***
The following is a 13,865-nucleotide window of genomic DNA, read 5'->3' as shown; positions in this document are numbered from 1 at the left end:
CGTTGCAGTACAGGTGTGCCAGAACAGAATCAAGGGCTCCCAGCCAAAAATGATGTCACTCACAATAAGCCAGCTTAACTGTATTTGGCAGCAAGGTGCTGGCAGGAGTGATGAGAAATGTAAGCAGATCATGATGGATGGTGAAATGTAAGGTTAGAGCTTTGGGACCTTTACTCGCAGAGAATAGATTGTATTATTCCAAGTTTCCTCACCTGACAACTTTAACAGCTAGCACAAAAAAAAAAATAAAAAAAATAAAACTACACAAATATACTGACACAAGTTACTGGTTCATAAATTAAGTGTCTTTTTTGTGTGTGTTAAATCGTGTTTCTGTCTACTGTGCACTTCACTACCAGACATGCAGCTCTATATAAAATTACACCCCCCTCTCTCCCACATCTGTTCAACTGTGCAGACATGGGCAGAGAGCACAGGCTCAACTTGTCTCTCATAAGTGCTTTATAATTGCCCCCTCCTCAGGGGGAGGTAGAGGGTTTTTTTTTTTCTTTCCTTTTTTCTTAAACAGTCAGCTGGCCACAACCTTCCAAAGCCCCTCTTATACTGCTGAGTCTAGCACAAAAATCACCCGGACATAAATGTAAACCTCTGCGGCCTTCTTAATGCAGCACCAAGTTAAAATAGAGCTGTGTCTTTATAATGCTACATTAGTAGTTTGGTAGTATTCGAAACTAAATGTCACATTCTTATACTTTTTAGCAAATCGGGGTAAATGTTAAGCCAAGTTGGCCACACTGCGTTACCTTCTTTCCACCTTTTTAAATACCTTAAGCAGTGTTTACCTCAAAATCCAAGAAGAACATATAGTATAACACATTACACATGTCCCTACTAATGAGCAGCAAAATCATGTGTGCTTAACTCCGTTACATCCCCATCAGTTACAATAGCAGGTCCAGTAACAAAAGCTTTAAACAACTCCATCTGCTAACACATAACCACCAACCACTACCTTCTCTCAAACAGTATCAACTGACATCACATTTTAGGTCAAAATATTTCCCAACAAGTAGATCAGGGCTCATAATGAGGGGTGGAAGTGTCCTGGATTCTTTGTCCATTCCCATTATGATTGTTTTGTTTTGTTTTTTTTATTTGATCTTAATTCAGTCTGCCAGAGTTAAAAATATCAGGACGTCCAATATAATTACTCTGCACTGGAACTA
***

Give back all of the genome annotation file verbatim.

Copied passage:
The following is a 13,865-nucleotide window of genomic DNA, read 5'->3' as shown; positions in this document are numbered from 1 at the left end:
CGTTGCAGTACAGGTGTGCCAGAACAGAATCAAGGGCTCCCAGCCAAAAATGATGTCACTCACAATAAGCCAGCTTAACTGTATTTGGCAGCAAGGTGCTGGCAGGAGTGATGAGAAATGTAAGCAGATCATGATGGATGGTGAAATGTAAGGTTAGAGCTTTGGGACCTTTACTCGCAGAGAATAGATTGTATTATTCCAAGTTTCCTCACCTGACAACTTTAACAGCTAGCACAAAAAAAAAAATAAAAAAAATAAAACTACACAAATATACTGACACAAGTTACTGGTTCATAAATTAAGTGTCTTTTTTGTGTGTGTTAAATCGTGTTTCTGTCTACTGTGCACTTCACTACCAGACATGCAGCTCTATATAAAATTACACCCCCCTCTCTCCCACATCTGTTCAACTGTGCAGACATGGGCAGAGAGCACAGGCTCAACTTGTCTCTCATAAGTGCTTTATAATTGCCCCCTCCTCAGGGGGAGGTAGAGGGTTTTTTTTTTTCTTTCCTTTTTTCTTAAACAGTCAGCTGGCCACAACCTTCCAAAGCCCCTCTTATACTGCTGAGTCTAGCACAAAAATCACCCGGACATAAATGTAAACCTCTGCGGCCTTCTTAATGCAGCACCAAGTTAAAATAGAGCTGTGTCTTTATAATGCTACATTAGTAGTTTGGTAGTATTCGAAACTAAATGTCACATTCTTATACTTTTTAGCAAATCGGGGTAAATGTTAAGCCAAGTTGGCCACACTGCGTTACCTTCTTTCCACCTTTTTAAATACCTTAAGCAGTGTTTACCTCAAAATCCAAGAAGAACATATAGTATAACACATTACACATGTCCCTACTAATGAGCAGCAAAATCATGTGTGCTTAACTCCGTTACATCCCCATCAGTTACAATAGCAGGTCCAGTAACAAAAGCTTTAAACAACTCCATCTGCTAACACATAACCACCAACCACTACCTTCTCTCAAACAGTATCAACTGACATCACATTTTAGGTCAAAATATTTCCCAACAAGTAGATCAGGGCTCATAATGAGGGGTGGAAGTGTCCTGGATTCTTTGTCCATTCCCATTATGATTGTTTTGTTTTGTTTTTTTTATTTGATCTTAATTCAGTCTGCCAGAGTTAAAAATATCAGGACGTCCAATATAATTACTCTGCACTGGAACTA